Lent Series: Corporate Worship

Published April 5, 2017 by

The Lenten Season gives us opportunity to reflect on who Christ is and examine our hearts as we prepare for Easter. During Lent, many practice fasting, self-denial, or increased acts of service. It is a time to repent of our sin and receive forgiveness. The ultimate goal is heart transformation – as we enter into Christ’s suffering, we become more like him. This year, we offer this Lenten blog series as a way to help you become closer to Jesus. Each post will reflect on a different spiritual discipline – some inward, others outward; some individual, others corporate. May these spiritual practices facilitate God’s formation of your soul. Today’s post was written by Richard Wallace, one of our church members and a student at Gordon-Conwell Theological Seminary. While worship is a daily personal discipline, Richard focuses in this piece on the corporate side of the discipline – our weekly gathered worship on Sundays.

 

What do you want from a Sunday worship service?

On the way to church we can have many expectations. We hope that we’ll be singing some of our favorite hymns, or we’d really like the sermon to be uplifting because it’s been a tough week.

In themselves, these aren’t bad expectations to have of a Sunday service, but what if these are our only expectations? What if our only thoughts prior to worshipping with our church family on Sunday is what we are going to get out of it?

Worship is Service of God

Worship, primarily, is about us responding to God, giving him all honor because of who he is and what he has done. This definition alone shows us that worship isn’t about our experience or what we get out of it, because it is all about God, not us.

To illustrate this, one of the words the Old Testament uses to explain worship is ‘service.’ In Exodus 3, just before God sends Moses to Pharaoh, God talks with Moses at the burning bush and tells him “when you have brought the people out of Egypt, you shall serve God on this mountain.” The festival they later had on the mountain wasn’t a celebration for the people’s sake, it was service to God. The command then given in Deuteronomy 10:12 “to serve the Lord your God with all your heart and all your soul” is a command to whole life worship, with everything you do.

So our gathered worship on a Sunday should include more than our personal devotion to God, but also elements of service to him. How are we to do this?

Worship is Service of Others

The New Testament answers this in the book of Hebrews, a book all about worship, where the conclusion in chapter 13 is that true sacrifice (or worship) is when Christians show hospitality, share with one another, remembering those in prison or those who are mistreated, learning from our leaders and growing in obedience. A large part of this service then is how we interact with our fellow Christians when we are with them on a Sunday.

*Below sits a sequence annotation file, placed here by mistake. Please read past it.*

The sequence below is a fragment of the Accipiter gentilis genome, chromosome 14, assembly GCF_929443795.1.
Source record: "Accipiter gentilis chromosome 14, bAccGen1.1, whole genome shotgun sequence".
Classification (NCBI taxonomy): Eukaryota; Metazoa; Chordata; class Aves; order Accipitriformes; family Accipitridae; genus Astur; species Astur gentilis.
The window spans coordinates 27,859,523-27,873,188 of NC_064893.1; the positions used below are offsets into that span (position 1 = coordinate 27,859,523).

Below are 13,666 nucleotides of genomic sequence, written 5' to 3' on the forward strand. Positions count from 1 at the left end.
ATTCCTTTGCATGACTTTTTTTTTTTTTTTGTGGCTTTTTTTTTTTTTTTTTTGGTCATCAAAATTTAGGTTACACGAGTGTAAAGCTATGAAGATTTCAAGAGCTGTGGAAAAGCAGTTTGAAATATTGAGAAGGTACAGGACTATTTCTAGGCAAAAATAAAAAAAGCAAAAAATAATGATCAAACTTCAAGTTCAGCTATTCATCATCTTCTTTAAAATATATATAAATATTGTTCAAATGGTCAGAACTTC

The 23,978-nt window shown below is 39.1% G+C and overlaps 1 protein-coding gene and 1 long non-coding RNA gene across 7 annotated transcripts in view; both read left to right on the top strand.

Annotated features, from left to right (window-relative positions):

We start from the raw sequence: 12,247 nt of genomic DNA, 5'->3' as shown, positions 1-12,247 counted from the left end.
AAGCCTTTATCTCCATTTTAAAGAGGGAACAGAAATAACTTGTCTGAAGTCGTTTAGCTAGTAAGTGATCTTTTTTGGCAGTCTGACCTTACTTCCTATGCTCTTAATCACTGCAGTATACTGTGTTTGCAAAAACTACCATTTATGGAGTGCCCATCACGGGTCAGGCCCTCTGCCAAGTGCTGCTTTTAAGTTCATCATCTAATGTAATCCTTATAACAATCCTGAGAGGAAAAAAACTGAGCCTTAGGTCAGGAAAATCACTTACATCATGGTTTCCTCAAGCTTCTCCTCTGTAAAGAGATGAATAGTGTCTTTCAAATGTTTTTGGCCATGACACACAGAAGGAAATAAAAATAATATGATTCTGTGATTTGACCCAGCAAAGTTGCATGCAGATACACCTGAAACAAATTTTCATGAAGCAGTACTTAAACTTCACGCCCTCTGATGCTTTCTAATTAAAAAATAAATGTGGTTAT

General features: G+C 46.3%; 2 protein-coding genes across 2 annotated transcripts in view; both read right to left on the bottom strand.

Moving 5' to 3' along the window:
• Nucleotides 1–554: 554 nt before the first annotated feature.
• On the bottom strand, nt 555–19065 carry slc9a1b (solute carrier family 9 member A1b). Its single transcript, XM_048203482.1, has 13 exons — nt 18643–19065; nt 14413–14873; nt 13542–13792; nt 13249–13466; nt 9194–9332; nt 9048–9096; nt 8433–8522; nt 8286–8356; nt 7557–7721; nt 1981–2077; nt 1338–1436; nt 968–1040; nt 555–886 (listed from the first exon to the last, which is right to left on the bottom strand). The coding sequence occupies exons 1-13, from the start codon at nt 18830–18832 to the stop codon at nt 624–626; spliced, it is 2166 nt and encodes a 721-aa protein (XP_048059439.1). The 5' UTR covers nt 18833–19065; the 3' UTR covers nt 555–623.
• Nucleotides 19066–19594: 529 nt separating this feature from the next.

This is consistent with other parts of the New Testament where worship is described in terms of Christians edifying, or building each other up: Let the word of Christ dwell in you richly, teaching and admonishing one another in all wisdom, singing psalms and hymns and spiritual songs, with thankfulness in your hearts to God.” Colossians 3:16

Even as we sing hymns, we are doing it to serve the people singing around us on a Sunday morning. I find great encouragement when I look around on a Sunday morning and see a member singing blessed be God’s name, even though I know they have been going through difficult times. Or when I see a new Christian at church confessing the creed with enthusiasm, or an elder Christian still saying the same words year after year with such passion, I am built up and instructed by them.

This Sunday we can serve God and serve one another by

  • Turning up. Your very presence on a Sunday morning is an encouraging service to others there.
  • Participating alongside fellow believers. Our Sunday worship isn’t private, it is corporate, all of us bringing honor together to our great God and witnessing each other do it.
  • Seeking to encourage. Use time after the service to chat and encourage others with the words we just heard, sang and prayed together.

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